All these composers were masters of the galant, a word which occupied loosely the same semantic region as “cool” does today: to be galant means to be fashionable, stylish, sophisticated, but at the same time to be completely uncomplicated, natural, and at ease. In music, this was realized in a style that everyone at the time regarded as totally groundbreaking. Burney went so far as to call Vinci’s music “the first since the invention of recitative by Jacopo Peri in 1600 [to have] occasioned any considerable revolution in musical drama.” This revolution was one of simplicity, intelligibility, and charm. Instead of creating long phrases out of elaborate motivic repetition and development, this musical language weaves brief, witty melodic gestures into a longer musical line by a subtle musical logic — what Leopold Mozart called il filo or “the thread” of musical discourse.

The galant style dominated the international opera houses of Europe for much of the eighteenth century, and indeed was the language that served as the basic grammar of Mozart and Beethoven eighty years later. Of all the charming, elegant, fashionable Italian composers writing in this style, perhaps the only one that does have name-recognition today is Giovanni Battista Pergolesi. His works were instantly succcessful across Europe. What is even more remarkable than his rapid celebrity is the brevity of his compositional career. All of Pergolesi’s music was written over a six-year span; he was dead of tuberculosis by the age of 26.

Pergolesi was born and raised in the tiny town of Iesi, in the Marche. When he was fourteen, he was sent off to Naples to enter the Conservatorio dei Poveri, where his name first appears as “Jesi” in July of 1725. Given the accounts of a high degree of medical care lavished on him, several scholars have suggested that he might have been a castrato. But his chosen instrument was not the voice, but the violin. Soon he became leader, or capoparanza, of the little ensembles that the Conservatorio sent out as gig-bands around town. By 1731, the graduating student was having his first oratorio performed by his fellow-students, and the next year he received his first opera seria commission for the San Bartolomeo theater in town.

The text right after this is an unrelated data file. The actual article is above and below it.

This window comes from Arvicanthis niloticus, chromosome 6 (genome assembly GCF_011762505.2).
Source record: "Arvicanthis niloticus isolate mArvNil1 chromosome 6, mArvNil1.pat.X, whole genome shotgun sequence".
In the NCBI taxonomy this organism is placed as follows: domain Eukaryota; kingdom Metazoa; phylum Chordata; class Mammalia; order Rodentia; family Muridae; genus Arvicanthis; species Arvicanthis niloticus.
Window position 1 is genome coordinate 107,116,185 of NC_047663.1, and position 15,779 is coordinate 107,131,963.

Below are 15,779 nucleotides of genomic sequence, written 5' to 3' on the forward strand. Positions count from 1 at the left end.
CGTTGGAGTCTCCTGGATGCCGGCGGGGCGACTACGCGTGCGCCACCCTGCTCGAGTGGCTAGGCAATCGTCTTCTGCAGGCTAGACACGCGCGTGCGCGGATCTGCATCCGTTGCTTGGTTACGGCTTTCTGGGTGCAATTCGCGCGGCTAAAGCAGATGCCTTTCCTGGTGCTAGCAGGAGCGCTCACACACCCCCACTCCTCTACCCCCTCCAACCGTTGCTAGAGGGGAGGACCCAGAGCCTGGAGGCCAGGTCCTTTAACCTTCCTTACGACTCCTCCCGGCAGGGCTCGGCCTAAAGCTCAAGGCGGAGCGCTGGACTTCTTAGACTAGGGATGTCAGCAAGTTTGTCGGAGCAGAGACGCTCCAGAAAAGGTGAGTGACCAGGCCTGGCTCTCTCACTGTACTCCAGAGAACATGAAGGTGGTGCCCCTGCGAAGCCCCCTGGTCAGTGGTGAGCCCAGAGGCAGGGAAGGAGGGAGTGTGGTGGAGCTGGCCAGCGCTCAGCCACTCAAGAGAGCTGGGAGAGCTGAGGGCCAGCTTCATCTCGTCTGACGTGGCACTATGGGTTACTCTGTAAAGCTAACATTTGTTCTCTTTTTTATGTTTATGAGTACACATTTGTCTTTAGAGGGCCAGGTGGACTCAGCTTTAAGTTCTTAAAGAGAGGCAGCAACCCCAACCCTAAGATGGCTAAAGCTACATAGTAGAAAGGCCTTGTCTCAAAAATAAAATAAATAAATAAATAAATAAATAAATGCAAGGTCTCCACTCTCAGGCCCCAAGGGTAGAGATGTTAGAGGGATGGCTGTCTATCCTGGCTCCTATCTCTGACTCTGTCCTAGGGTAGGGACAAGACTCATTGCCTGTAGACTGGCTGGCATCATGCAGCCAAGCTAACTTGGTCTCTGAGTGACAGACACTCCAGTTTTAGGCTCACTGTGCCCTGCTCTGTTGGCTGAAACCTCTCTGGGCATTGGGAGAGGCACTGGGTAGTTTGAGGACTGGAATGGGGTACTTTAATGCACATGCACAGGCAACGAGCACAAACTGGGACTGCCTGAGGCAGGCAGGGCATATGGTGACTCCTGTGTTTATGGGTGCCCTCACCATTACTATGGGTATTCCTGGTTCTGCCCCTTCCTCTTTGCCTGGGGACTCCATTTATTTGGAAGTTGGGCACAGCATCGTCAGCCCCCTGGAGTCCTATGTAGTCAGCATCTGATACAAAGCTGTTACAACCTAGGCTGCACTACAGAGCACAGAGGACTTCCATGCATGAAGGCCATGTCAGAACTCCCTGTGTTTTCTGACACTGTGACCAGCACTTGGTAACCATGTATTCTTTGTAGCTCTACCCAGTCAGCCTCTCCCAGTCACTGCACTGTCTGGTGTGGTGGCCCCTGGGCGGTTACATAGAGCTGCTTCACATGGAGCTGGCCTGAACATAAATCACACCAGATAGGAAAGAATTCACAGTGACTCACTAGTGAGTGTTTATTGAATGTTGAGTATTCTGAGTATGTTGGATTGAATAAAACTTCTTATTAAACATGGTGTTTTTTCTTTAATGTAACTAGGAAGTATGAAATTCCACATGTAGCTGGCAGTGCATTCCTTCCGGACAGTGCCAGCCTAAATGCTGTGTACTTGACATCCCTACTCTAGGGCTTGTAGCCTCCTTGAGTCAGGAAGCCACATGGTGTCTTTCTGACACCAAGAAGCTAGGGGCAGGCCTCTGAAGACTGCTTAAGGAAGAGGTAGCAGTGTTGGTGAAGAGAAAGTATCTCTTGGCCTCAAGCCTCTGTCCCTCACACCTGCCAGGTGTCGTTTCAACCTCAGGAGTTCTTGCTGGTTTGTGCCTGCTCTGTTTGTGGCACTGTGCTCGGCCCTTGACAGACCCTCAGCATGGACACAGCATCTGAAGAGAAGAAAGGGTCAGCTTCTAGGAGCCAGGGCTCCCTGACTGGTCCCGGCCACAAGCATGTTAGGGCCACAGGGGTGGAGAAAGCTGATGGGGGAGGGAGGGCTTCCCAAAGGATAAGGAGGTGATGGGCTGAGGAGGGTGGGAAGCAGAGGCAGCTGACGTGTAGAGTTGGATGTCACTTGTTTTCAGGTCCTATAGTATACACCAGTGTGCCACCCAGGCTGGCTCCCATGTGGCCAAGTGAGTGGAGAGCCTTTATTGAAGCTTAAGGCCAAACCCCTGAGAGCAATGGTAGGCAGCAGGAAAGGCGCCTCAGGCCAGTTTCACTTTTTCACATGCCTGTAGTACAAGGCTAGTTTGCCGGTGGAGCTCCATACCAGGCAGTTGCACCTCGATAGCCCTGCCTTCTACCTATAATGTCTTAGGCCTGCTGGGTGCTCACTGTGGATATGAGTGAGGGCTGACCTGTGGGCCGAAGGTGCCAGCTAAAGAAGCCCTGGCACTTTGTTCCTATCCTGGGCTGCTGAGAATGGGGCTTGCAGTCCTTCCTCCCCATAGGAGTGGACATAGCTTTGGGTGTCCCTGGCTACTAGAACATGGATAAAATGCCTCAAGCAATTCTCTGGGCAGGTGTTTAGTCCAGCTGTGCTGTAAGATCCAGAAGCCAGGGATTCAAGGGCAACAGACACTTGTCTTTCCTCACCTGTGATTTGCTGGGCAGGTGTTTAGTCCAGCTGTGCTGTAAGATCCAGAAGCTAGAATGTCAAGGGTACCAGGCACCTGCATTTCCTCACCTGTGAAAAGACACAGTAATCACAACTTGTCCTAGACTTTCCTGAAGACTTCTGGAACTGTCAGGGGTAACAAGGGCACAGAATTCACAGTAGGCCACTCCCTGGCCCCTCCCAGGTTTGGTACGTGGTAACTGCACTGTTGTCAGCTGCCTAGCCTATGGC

His first big success came with a commedia musicale, Lo frate ’nnamorato, that was performed at the Teatro dei Fiorentini in September 1732. It was such a huge hit that it stayed in production for the next two years. But carnival (and hence theatrical) life in Naples was shadowed in 1731 and 1732 by a series of severe earthquakes. In 1733, the theaters reopened. Pergolesi’s second opera seria, Il prigionier superbo, had its premiere on September 5 of that year, in honor of the Empress’s birthday.

We begin our entertainment tonight with the brilliant overture from this opera. The brisk three-movement form of the Italian opera sinfonia — a fast energetic opening movement, a slow pensive middle movement, and a quick triple-time to close — is in fact the seedling from which the great Classical form of the orchestral symphony would grow. As with so much of Pergolesi, this music sounds like it was written far later in the century; it’s striking to remember that this opera was premiered the same year as Rameau’s Hippolyte and the Kyrie and Gloria of Bach’s B Minor Mass.

By Pergolesi’s time, the genre of the opera seria had frozen into a complicated series of rituals. In reaction to the elaborate entertainments of seventeenth-century opera, where heroes competed for audience attention with stuttering hunchbacked dwarves and lewd nurses, the reformers of eighteenth-century opera created a genre where only noble characters could exist. Their stories, generally drawn from classical antiquity, revolve around the conflicting demands of love, honor, and duty. Their complicated plots allowed for ample displays of noble emotions in long, virtuoso da capo arias, created for superstar singers to show off all their expensive talents.